In 1881, Bryant was elected constable and became the first African-American to hold elective office in Cranford.  Although the position was part-time, it conferred the authority of a sworn officer of the law and it carried with it the celebrity that goes with public office.  A constable, after all, represented the police power of the community.

From the police blotter and reminiscences of E.K. Adams, who was Bryant’s friend as well as Captain of the Cranford Thief Detecting Society, one gains a picture of Bryant as an able and fearless peace officer.  Certainly the residents of the town must have been pleased with the way he carried out his duties, because they re-elected him as constable in 1883, 1887, and 1890, each time for a three-year term.

A highly visible community leader, Bryant was a prominent member of the original congregation of the First Baptist Church of Cranford and was active in the local Sons and Daughters of Charity Society.  He was best known, however, as a political activist and as a leader of the local Republican Party.  And he was no stranger to controversy.  In 1896, the Republican Party in Cranford was in turmoil and Bryant was one of several prominent Republican dissidents who broke with the leadership and bolted the party.  Throwing his support to the opposition, he helped to unseat two Republican stalwarts.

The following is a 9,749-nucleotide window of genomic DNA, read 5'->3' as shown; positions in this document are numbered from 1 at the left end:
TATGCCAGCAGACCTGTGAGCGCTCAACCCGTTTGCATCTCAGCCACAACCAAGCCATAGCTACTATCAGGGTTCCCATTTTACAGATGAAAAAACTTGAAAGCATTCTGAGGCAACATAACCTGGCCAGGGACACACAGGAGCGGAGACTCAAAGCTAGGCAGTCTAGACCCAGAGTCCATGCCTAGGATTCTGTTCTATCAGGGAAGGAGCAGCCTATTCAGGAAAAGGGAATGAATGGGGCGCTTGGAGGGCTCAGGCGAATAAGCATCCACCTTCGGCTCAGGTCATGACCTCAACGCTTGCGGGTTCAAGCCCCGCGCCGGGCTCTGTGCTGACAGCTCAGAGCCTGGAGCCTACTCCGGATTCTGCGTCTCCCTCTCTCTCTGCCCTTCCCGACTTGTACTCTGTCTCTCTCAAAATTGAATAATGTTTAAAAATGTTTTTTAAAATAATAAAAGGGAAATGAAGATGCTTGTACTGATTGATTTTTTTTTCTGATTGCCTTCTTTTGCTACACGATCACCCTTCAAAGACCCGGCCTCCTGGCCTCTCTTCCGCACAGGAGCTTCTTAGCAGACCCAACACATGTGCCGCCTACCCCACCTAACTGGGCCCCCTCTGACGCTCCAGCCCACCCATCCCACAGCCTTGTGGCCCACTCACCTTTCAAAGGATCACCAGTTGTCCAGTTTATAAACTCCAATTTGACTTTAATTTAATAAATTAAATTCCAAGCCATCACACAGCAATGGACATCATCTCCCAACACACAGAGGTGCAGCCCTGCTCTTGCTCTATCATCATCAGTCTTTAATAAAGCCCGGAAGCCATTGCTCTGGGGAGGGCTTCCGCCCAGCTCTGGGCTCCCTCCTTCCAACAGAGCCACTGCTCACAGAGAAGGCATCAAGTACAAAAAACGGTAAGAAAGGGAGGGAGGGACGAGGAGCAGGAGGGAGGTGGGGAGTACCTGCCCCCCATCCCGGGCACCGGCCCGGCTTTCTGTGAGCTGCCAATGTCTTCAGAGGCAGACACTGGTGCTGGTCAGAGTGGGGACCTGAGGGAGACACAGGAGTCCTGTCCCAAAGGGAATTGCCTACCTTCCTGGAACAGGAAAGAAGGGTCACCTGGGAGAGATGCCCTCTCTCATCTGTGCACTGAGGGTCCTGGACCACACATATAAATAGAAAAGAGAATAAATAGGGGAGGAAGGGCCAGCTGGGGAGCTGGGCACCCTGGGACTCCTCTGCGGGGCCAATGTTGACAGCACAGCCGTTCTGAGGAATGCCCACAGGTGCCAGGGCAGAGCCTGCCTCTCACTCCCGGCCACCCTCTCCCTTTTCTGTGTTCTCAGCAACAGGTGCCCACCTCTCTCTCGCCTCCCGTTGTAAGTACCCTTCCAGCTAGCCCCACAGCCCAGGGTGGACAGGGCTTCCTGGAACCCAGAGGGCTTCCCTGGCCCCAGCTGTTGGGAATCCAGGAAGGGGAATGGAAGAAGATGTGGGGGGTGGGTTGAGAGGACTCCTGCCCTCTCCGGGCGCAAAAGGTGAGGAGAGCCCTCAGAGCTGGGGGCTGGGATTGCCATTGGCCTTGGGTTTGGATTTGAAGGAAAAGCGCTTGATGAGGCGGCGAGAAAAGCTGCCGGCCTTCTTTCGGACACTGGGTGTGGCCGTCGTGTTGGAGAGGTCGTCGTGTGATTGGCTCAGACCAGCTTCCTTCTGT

Bryant’s action took a great deal of political courage.  He had been a respected member of his party.  The future looked bright.  But now, with feelings running high, his political career appeared to be over.  The actual events that led Bryant to defy the party regulars are not entirely clear, but it is quite apparent that he was expressing not only his own dissatisfaction but that of Cranford’s black community which was growing increasingly embittered toward the policies of local government.